A description of northern Albania and its martial inhabitants in a report that Pjetër Mazrreku (Ital. Pietro Maserecco), the Catholic Archbishop of Antivari (Bar) and Primate of Serbia, sent to the Sacred Congregation of the Propaganda Fide. In this text, the archbishop adds a list of Albanian words to show their affinity to Italian. Short discourse on the Albanian nation and, in particular, on the inhabitants of the Dukagjin Mountains [Northern Albanian Alps], by Pietro Maserecco, Archbishop of Antivari, for the Sacred Congregation of the Propaganda Fide. The dioceses of Antivari, Scutari [Shkodra], Sapatense [Sapa], Alessiense [Lezha] and Serbia are crossed by the Dukagjin Mountains and since the present archbishop who has his seat in Servia is forced to traverse the said mountain range to visit the Metropolitan, it is appropriate to say a few words about these mountains and their inhabitants. In this way, when the Sacred Congregation learns of the needs and problems of these people who have not been subjugated to Turkish rule in two hundred years, it will no doubt take measures to ensure that they do not lose their values and religion over time, as has been happening in the rest of Albania that is subjected to the Turks. Although these mountains are harsh and rugged, mother nature has not left them without fertile valleys through which flow fine rivers that produce a sort of fish known as trout. In Albanian it is called troft, with an ‘f’. There are also excellent vineyards that produce tasty wines. The air is very good for the health such that no one can remember there ever having been a case of the plague among them, because of the healthy climate and because they rarely travel to distant, infected countries. When you leave the settlements of Bar, Shkodra, Sapa and Lezha behind at the coast, you encounter these mountains that stretch from north to south without interruption for two days. From the borders of the above-mentioned dioceses to Serbia it is about forty miles. In addition to the narrow and difficult trails one has to take, nature has girded the region with a formidable river called the Black Drin, which takes its water from Lake Ocrida [Ohrid] in Macedonia and flows through the zone of Lower Dibra. It swells with tributaries as it continues its course through the said mountains, until it flows down to Sadrima [Zadrima] in the diocese of the bishop of Sapa. Sometimes the river destroys crops, in particular in the spring when the snow melts. But it makes the land fertile, even though the soil is sandy. When millet was sown this year in the sandy soil, it had to be replanted in many regions. The river passes by the village of Lezha and flows into the sea in two branches near the port of San Giovanni di Medoa [Shëngjin], five miles from Lezha. When the mountains and this river have been crossed, one enters a region called Sculaa [Shullan] or Has bordering on Serbia. This region is inhabited by a great number of Albanians who are subjects of the Sultan. Since the men of Dukagjin did not like to be called vassals of the Sultan because of the word vassal and because they would have to pay tribute, they were treated very harshly. Many of them, indeed almost all of them (as we have noted elsewhere) turned Turk, but they changed only their names and did not renounce their faith. Hodjas, i.e. Muslim priests, have begun mixing in with them accompanied by circumcisers to circumcise them. This territory is girded by another river that can be forded in many places. It is called the White Drin, to distinguish it from the Black Drin. This river takes its origin in a mountain region now called the Pechia [Peja] Mountains that stretch from north to south, until it joins the Black Drin at the ford of Cucchi [Kukës]. This settlement is named after a family of the same name that lives there where the two above- mentioned rivers converge and in other places near Priseren [Prizren]. From what I heard from my late father, they stem originally from Italy. They have been Muslims for about a century, and were and are charged by the Sublime Porte with important duties. They serve in particular as sanjak beys to keep down the inhabitants of Dukagjin. But this Cucchi [Kuka] family and other such Muslim families have made little progress in this endeavour. In October 1610, Ahmet Beg Cucca [Ahmet bey Kuka] assembled one thousand five hundred men to carry out a surprise attack on the villages of Jabala [Iballja], but since the latter found out about the attack in advance, they gathered five hundred of their men and forced the enemy into a difficult narrow gorge where they could neither flee nor fight. They were stuck there surrounded by men who either wanted to kill them or to take them prisoner to show off their victory. These courageous men of Iballja killed so many confused and defeated soldiers, wounding them initially from a distance with their arrows and then attacking them in hand-to-hand combat that even the sanjak bey was slain. Few of the soldiers survived. It will be forever remembered that on that occasion, a Turkish horse was sold to the victors for two baiocchi [papal coins] and a sabre was sold for one baiocco. The men of Dukagjin had numerous other such victories, enough to fill a book with their glorious adventures. On the number of inhabitants in the above-mentioned mountains, on their needs and those of all of Albania. The inhabitants are primarily those of the villages of Iballja and Puuka [Puka] who have the custom of going to Serbia to maraud and plunder both Turks and Serbs. Iballja and Puka consist together of about eight hundred men in arms. Continuing to the right towards the south are the regions called Fante la maggiore [Greater Fan] and Fante la minore [Lesser Fan] that have at least one thousand men in arms. Continuing further southwards are Mireditta [Mirdita], Vlascagni [Vlashanj], Kthella and Selita with many other villages that make up some three thousand warlike men of inestimable strength. […] Finally, it is said that the Catholic Albanians – there are also many people of Greek rite on the border with Greece – in particular those of the above-mentioned mountains, of Emathia [Mat], of Myssia [?] and of Diberi [Dibrri] with the above-mentioned dioceses, make up some twelve thousand men in arms, not to mention family members who remain behind to do the farming. Such a number of men is sufficient to frighten any great power – the Serbs, the Greeks, the Bulgarians, the Bosnians or the Hungarians, as these latter forces that do not keep their weapons with them at home. The Albanians, on the other hand, go around armed both at home and when outside, something that surprises other people. Other nations do not dare to keep their arms, whereas the Albanians, especially their leaders called Chieffali [qefali], even go around armed when they talk to the Turkish sanjak beys. The people of this nation (as the Ragusan nobleman and Benedictine monk Tuberone Cerva [Ludovicus Cerva Tuberon] noted in a little book on the origins of the Turks, written in Latin) are descendant of the ancient Macedonians because nowhere in Greek or Latin history was it ever written that they came from Asia, as some modern authors assert. Expelled and pushed out by the Serbs, Bulgarians and other foreign peoples, they withdrew into the mountains. They were called Albanese after a town in Albania called Alba. Their language is different from the other languages and has many Italian and Greek words in it. Here are some of the Italian words: bread buche or buccella [bukë] horse caale [kalë] man maschule [mashkullë] woman femene [femën, femër] chicken pulle [pulë] song canghe [këngë] sky chiel [qiell] people gind [gjind] nation popule [popull] lake lechee [liqen] leg cambe [këmbë] sea pelagh paper carthe [kartë] image scembeleture [shëmbëlltyrë] miracle mrecule [mrekulli] flesh pulpe [pulpë] sword scpatta [shpatë] shield schiyt [shqyt] bow ark [ark, hark] arrow sceghiette [shigjetë] grain grune [grunë, grurë] millet mel [mel] hare, rabbit lepure [lepur] deer capruel [kaproll] face faghie [faqje] sign scegn [shenj] knot nye [nye] ash tree frascene [frashën, frashër] oak tree chiar [qarr] flock grigh [grigjë] fish pesck [peshk] trout trofte [troftë] and many others. To what extent these people are devoted to the Apostolic See, I cannot tell. From my own experience, I know them to be very faithful and so devoted to the bonds of friendship that they regard them as inviolable to death. They place great store in honour. With regard to women, they are extremely jealous and consider any irregularity in this field as a grave insult. They are by nature capricious and choleric, but then they calm down and talk to one another. […] For as long as they are Christians, they are of great potential value for warfare, but should they turn Turk, it would be to the great detriment of Christianity, not to say of Italy since there is nothing but a bit of sea between Albania and Italy. [Extract from the report of Pjetër Mazrreku [Pietro Maserecco], Breve discorso sopra la natione Albanese et imparticolar delli habitatori dei Monti di Ducagini dato da me Pietro Maserecco, Arcivescovo d’Antivari alla S. Cong. de P.F. Archives of the Propaganda Fide, SOCG (Scritture Originali referite nelle Congregazioni Generali), vol. 263, pp. 271-274, Relazione I/37. Reprinted in: Peter Bartl (ed.), Albania Sacra, 3 (Wiesbaden 2014), p. 114-118; and in Injac Zamputti (ed.), Dokumente për historinë e Shqipërisë  (1623-1653) (Sankt Gallen & Prishtina 2015), p. 67-72. Translated from the Italian by Robert Elsie.]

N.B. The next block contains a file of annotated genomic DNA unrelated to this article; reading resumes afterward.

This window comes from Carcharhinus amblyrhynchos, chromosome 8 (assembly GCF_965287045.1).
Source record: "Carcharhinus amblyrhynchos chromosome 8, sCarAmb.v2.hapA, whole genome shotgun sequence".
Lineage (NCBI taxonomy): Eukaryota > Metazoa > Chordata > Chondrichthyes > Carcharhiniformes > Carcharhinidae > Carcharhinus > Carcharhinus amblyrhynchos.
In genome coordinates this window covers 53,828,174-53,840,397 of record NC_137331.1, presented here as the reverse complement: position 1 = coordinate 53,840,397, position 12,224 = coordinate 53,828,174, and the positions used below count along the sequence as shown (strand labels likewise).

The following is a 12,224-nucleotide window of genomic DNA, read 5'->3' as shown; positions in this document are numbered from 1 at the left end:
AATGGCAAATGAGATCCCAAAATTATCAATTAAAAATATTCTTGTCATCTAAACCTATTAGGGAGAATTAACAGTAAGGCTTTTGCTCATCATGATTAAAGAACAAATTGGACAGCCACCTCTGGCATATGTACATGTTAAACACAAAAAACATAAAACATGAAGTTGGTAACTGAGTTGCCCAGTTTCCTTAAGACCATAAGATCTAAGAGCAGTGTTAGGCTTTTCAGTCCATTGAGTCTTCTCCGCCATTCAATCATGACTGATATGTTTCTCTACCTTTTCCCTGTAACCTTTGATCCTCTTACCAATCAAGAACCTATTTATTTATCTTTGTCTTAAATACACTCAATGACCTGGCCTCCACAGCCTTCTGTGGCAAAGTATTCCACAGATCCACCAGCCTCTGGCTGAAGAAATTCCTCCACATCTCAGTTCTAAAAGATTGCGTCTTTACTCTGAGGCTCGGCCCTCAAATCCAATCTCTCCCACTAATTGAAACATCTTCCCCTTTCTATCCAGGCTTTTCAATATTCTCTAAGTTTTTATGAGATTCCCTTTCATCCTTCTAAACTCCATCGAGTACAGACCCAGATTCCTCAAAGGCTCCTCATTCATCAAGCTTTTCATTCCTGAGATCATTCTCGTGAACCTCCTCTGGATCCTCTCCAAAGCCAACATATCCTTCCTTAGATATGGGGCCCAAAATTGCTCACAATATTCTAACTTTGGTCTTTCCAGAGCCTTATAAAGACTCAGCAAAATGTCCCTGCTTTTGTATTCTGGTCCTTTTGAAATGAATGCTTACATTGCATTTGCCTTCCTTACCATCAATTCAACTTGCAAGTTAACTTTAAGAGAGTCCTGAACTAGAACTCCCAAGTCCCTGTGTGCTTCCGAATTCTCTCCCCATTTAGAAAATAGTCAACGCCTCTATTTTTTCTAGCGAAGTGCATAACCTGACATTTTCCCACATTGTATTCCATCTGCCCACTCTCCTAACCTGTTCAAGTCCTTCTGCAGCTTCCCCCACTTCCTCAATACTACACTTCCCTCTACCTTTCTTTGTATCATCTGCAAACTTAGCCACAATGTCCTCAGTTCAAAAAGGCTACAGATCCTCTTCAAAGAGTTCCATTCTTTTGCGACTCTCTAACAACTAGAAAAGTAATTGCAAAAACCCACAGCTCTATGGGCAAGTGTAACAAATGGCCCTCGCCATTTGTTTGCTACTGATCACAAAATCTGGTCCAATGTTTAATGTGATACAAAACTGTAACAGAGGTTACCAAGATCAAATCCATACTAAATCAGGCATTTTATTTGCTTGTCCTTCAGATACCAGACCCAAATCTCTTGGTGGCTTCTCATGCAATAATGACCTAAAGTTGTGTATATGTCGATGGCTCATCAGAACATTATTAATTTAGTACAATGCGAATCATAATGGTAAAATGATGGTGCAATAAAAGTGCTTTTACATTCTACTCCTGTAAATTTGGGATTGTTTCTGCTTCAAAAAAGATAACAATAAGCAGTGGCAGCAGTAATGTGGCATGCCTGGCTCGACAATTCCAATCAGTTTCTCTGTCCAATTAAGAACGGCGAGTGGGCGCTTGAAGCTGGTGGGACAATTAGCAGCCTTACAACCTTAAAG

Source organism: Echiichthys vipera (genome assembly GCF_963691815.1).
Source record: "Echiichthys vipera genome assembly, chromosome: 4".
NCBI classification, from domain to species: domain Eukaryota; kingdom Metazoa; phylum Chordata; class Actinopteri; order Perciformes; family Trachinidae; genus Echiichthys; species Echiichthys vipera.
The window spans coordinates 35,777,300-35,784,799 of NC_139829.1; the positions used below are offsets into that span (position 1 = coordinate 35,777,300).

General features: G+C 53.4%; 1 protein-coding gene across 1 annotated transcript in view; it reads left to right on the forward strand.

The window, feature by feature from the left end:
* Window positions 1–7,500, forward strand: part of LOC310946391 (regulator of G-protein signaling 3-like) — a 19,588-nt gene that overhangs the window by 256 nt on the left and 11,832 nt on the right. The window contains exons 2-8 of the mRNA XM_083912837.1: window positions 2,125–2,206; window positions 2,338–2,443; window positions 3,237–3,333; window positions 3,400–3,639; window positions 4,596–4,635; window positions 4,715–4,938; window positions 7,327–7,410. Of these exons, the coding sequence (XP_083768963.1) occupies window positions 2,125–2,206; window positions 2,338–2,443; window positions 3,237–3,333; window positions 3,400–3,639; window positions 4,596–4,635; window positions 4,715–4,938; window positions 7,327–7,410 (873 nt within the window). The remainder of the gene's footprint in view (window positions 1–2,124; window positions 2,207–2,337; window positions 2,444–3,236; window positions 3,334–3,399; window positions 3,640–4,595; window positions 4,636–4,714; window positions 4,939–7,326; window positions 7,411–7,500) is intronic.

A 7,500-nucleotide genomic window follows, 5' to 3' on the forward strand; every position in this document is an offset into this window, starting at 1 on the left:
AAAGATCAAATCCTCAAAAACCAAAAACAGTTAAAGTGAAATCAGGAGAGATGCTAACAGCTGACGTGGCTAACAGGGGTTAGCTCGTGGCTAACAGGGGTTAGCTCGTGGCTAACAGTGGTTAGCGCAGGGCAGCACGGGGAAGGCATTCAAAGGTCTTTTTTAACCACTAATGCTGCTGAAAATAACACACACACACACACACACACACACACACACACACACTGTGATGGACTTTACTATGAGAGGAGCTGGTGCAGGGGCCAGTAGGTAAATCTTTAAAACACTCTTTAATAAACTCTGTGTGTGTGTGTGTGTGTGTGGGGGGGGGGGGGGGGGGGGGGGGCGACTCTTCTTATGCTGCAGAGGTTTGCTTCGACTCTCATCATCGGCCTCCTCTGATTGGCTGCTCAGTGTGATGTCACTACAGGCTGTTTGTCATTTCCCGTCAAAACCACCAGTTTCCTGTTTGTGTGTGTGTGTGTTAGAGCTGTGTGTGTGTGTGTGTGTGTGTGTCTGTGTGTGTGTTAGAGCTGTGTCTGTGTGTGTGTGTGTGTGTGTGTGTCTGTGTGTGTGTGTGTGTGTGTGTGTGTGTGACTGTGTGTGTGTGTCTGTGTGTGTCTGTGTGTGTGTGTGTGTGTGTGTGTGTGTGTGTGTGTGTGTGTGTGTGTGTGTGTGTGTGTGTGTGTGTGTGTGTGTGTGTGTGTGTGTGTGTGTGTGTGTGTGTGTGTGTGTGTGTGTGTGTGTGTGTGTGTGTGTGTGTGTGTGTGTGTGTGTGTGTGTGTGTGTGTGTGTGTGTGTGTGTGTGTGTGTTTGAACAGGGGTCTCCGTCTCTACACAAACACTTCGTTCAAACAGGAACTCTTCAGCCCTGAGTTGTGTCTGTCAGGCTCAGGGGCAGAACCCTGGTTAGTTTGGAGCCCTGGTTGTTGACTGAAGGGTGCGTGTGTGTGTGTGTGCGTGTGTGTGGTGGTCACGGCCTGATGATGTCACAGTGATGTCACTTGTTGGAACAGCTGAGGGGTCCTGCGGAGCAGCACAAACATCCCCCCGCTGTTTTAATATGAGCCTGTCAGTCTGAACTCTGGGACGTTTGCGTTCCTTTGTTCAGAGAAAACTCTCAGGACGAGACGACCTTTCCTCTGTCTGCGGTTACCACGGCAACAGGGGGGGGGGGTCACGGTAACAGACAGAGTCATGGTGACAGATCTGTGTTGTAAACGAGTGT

Robert Elsie Texts and Documents of Albanian History
Ndoc Deda and Kin Matia in Zadrima costumes (photo: Pietro Marubbi, ca. 1899-1903).